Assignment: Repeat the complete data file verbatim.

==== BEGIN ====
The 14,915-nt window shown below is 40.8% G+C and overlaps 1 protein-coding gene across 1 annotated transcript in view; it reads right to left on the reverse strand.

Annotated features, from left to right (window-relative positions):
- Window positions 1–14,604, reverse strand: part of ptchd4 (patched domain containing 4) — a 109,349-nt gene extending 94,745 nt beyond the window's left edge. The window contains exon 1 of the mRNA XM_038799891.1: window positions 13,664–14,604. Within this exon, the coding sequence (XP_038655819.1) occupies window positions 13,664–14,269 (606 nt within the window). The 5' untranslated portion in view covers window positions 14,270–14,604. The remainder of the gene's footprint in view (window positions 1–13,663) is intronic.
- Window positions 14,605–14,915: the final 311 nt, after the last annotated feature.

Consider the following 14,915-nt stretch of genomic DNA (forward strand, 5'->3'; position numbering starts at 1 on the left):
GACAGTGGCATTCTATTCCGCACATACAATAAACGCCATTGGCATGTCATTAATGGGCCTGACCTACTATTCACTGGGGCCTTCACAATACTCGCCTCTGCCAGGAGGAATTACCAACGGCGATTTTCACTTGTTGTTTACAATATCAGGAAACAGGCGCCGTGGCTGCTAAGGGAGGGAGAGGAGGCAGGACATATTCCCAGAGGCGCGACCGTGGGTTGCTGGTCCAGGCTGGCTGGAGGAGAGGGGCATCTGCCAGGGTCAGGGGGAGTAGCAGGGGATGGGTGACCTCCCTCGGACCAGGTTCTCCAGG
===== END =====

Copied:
The 14,915-nt window shown below is 40.8% G+C and overlaps 1 protein-coding gene across 1 annotated transcript in view; it reads right to left on the reverse strand.

Annotated features, from left to right (window-relative positions):
- Window positions 1–14,604, reverse strand: part of ptchd4 (patched domain containing 4) — a 109,349-nt gene extending 94,745 nt beyond the window's left edge. The window contains exon 1 of the mRNA XM_038799891.1: window positions 13,664–14,604. Within this exon, the coding sequence (XP_038655819.1) occupies window positions 13,664–14,269 (606 nt within the window). The 5' untranslated portion in view covers window positions 14,270–14,604. The remainder of the gene's footprint in view (window positions 1–13,663) is intronic.
- Window positions 14,605–14,915: the final 311 nt, after the last annotated feature.

Consider the following 14,915-nt stretch of genomic DNA (forward strand, 5'->3'; position numbering starts at 1 on the left):
GACAGTGGCATTCTATTCCGCACATACAATAAACGCCATTGGCATGTCATTAATGGGCCTGACCTACTATTCACTGGGGCCTTCACAATACTCGCCTCTGCCAGGAGGAATTACCAACGGCGATTTTCACTTGTTGTTTACAATATCAGGAAACAGGCGCCGTGGCTGCTAAGGGAGGGAGAGGAGGCAGGACATATTCCCAGAGGCGCGACCGTGGGTTGCTGGTCCAGGCTGGCTGGAGGAGAGGGGCATCTGCCAGGGTCAGGGGGAGTAGCAGGGGATGGGTGACCTCCCTCGGACCAGGTTCTCCAGG